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eegad (588763) writes "I've been thinking a lot about how much information I give to technology companies like Google and Facebook and how I'm not super comfortable with what I even dimly know about how they're handling and selling it. Is it time for major companies like this that offer arguably utility-like services for free in exchange for info to start giving customers a choice about how to "pay" for their service? I'd much rather pony up a monthly fee to access all the Google services I use, for example, and be assured that no tracking or selling of my information is going on. I'm not aware of how much money these companies might make from selling data about a particular individual, but could it possibly be more than the $20 or $30 a month I'd happily fork over to know that my privacy is a little more secure? Is this a pipe dream or are there other people who would happily pay for their private use of these services? What kinds of costs or problems could be involved with companies implementing this type of dual business model?" top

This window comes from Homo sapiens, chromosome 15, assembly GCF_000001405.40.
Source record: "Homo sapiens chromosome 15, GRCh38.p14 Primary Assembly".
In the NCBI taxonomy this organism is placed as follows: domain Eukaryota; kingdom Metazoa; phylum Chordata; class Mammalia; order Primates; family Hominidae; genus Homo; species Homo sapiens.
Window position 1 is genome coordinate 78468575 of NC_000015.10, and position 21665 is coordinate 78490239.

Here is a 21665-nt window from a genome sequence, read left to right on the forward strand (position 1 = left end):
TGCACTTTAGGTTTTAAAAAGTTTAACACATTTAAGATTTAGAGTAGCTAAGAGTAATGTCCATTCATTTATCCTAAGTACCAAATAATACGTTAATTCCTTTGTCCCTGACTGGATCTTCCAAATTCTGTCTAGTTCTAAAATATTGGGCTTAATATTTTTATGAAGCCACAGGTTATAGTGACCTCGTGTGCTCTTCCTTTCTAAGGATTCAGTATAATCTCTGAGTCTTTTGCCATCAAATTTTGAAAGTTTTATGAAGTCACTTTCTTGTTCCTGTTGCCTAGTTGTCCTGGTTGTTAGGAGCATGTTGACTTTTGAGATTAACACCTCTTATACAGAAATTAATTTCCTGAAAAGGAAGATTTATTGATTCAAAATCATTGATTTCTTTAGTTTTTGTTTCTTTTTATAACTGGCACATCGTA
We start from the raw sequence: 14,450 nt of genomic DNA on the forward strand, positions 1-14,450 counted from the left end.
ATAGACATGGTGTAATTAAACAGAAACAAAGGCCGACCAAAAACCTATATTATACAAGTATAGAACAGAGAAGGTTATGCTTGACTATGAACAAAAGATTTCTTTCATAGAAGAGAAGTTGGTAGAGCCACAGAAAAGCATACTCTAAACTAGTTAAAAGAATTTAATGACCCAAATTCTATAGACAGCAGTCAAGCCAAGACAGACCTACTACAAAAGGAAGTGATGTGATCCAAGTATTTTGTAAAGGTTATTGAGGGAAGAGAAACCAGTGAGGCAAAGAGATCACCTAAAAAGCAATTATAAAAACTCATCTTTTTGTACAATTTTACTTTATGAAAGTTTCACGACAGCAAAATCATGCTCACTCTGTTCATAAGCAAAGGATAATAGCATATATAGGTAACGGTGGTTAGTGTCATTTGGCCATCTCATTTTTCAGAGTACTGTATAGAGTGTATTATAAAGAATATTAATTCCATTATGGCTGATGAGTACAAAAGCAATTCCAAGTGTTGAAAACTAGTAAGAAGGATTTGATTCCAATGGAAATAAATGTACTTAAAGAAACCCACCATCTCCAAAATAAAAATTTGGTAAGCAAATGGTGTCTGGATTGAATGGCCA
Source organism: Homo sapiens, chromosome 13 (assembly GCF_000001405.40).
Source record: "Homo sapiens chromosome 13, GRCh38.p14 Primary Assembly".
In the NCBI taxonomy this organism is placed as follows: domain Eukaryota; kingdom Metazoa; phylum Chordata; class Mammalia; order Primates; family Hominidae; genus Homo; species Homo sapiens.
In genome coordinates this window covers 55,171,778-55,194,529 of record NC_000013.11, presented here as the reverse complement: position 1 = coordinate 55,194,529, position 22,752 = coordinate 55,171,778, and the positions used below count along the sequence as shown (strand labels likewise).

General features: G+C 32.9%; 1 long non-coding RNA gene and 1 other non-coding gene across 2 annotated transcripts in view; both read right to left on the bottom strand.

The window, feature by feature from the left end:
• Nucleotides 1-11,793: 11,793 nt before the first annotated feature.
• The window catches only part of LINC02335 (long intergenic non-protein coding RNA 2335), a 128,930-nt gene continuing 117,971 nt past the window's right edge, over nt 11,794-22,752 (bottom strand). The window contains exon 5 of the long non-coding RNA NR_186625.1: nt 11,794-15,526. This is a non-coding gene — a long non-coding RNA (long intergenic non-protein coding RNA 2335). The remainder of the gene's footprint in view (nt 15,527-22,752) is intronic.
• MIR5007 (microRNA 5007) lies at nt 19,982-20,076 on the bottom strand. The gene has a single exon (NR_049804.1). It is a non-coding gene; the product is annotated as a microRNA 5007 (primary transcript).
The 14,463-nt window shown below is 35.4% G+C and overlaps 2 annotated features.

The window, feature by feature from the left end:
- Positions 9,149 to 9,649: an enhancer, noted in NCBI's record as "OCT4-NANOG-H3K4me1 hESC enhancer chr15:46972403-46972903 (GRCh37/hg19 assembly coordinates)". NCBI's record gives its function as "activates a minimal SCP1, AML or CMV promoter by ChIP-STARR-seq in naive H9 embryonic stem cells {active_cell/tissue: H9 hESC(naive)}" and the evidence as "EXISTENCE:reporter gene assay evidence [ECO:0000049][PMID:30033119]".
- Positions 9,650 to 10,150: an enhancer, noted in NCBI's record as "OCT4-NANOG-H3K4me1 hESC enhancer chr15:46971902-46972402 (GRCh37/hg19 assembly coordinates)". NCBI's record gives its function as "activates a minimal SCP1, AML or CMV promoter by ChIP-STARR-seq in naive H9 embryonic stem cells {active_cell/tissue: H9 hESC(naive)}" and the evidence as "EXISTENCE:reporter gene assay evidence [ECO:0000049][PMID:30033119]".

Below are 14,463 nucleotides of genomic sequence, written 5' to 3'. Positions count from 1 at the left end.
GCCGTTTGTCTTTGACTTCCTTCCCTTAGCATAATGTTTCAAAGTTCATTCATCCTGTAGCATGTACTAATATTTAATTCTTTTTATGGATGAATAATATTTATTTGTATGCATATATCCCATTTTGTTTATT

SOPA and PIPA Votes Delayed After Internet Protest
eegad (588763) writes "After seeing many of my friends being advertised as having used the Friend Finder tool on Facebook, I began to question this, because these friends seem the type to be more security conscious than to type their email address and password into a Facebook tool or upload their contact file. I've just confirmed with one of those who had been named that they have never used that tool. Is this an error on Facebook's part, some allowable form of advertisement that we've all agreed to or just a big fat lie to get more people using the tool? In any case, it can't be good."